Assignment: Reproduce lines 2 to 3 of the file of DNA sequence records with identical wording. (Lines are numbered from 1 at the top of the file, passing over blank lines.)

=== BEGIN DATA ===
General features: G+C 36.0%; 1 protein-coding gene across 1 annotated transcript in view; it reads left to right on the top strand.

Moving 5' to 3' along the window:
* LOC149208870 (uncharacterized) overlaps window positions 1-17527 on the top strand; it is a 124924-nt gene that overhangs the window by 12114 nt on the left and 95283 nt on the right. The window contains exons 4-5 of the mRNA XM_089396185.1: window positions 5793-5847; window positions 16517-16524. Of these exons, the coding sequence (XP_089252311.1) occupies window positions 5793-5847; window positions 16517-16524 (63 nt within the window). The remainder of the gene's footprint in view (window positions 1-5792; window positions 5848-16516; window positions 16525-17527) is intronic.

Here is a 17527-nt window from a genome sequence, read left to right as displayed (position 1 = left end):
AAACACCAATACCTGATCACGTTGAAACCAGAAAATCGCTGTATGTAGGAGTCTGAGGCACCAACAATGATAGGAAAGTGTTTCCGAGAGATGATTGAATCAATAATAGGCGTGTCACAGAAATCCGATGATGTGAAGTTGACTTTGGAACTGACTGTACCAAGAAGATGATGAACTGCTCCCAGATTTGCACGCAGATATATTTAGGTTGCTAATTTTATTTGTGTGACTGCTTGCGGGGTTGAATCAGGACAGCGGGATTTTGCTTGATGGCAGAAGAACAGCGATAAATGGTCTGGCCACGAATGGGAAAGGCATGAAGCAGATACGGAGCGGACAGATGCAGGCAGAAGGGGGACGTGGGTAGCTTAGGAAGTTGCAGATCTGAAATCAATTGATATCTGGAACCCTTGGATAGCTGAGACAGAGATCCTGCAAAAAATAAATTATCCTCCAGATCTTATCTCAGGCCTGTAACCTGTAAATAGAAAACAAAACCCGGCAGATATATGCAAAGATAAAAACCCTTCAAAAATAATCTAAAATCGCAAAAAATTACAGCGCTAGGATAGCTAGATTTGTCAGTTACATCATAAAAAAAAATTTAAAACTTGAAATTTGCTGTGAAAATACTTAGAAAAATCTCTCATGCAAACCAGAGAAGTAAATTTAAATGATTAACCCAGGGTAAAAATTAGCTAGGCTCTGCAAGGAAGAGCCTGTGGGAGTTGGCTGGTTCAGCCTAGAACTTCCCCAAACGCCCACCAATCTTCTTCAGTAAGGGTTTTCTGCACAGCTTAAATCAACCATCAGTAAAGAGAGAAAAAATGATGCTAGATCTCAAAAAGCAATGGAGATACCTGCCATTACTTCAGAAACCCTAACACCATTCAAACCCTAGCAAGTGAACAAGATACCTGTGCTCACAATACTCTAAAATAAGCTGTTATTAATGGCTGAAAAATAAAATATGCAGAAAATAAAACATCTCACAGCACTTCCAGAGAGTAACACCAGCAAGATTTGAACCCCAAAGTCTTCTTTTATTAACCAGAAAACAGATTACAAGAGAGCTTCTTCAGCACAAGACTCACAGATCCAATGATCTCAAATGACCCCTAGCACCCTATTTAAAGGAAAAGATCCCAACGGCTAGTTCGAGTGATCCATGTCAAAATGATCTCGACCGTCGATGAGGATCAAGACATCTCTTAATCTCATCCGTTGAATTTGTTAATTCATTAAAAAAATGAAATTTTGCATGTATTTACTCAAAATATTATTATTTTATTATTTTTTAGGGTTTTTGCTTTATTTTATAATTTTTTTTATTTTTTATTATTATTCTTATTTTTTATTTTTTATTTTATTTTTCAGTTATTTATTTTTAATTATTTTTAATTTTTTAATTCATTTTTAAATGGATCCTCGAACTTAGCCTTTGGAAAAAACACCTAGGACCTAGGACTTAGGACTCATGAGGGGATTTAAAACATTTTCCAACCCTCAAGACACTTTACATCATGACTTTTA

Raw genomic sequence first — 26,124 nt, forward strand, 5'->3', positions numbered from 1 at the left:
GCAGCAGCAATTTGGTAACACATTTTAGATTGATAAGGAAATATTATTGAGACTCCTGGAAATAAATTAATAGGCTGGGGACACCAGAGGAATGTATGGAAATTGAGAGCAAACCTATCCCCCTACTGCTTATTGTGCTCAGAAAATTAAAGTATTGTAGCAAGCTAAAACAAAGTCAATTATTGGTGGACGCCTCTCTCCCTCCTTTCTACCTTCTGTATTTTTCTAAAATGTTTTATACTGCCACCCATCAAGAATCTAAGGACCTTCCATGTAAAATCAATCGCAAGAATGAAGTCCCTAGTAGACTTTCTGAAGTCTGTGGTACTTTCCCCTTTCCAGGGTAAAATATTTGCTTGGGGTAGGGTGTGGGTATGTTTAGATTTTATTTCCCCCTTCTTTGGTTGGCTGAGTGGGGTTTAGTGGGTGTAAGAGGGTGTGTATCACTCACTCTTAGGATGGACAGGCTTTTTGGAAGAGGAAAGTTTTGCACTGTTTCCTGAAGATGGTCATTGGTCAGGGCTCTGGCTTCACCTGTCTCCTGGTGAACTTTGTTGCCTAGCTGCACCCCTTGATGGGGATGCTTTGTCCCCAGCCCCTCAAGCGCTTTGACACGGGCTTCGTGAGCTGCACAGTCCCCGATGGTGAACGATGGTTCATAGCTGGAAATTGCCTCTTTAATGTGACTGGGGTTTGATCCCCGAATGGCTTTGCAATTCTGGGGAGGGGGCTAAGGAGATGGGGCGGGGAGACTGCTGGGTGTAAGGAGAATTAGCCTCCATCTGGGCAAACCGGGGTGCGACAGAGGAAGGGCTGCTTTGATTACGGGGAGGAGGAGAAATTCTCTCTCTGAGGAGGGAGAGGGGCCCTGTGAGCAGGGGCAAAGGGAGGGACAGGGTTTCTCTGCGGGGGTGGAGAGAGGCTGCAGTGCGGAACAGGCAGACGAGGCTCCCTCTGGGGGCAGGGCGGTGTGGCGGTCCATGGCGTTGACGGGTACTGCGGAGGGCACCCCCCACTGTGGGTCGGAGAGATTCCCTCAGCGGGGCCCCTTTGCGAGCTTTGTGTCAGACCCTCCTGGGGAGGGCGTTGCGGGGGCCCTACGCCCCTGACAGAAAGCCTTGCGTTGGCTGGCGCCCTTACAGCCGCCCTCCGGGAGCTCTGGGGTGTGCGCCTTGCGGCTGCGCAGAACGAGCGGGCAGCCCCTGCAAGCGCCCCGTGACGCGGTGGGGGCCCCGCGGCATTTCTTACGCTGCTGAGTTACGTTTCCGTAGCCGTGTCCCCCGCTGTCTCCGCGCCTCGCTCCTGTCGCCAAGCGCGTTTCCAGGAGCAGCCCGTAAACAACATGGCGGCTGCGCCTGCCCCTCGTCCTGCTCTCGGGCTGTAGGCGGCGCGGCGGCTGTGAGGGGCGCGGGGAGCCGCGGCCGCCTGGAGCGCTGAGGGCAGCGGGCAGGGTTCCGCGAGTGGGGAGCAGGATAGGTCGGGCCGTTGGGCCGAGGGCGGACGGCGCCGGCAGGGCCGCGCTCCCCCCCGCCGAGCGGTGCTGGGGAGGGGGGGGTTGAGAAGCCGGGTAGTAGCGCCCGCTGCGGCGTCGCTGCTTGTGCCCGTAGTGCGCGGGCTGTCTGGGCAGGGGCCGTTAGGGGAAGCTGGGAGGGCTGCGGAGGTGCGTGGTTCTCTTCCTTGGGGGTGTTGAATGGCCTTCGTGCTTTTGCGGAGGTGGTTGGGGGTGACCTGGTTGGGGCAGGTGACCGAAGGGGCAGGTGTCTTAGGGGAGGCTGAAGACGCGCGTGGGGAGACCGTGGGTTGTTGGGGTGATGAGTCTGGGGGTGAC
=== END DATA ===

Moving 5' to 3' along the window:
* LOC149208870 (uncharacterized) overlaps window positions 1-17527 on the top strand; it is a 124924-nt gene that overhangs the window by 12114 nt on the left and 95283 nt on the right. The window contains exons 4-5 of the mRNA XM_089396185.1: window positions 5793-5847; window positions 16517-16524. Of these exons, the coding sequence (XP_089252311.1) occupies window positions 5793-5847; window positions 16517-16524 (63 nt within the window). The remainder of the gene's footprint in view (window positions 1-5792; window positions 5848-16516; window positions 16525-17527) is intronic.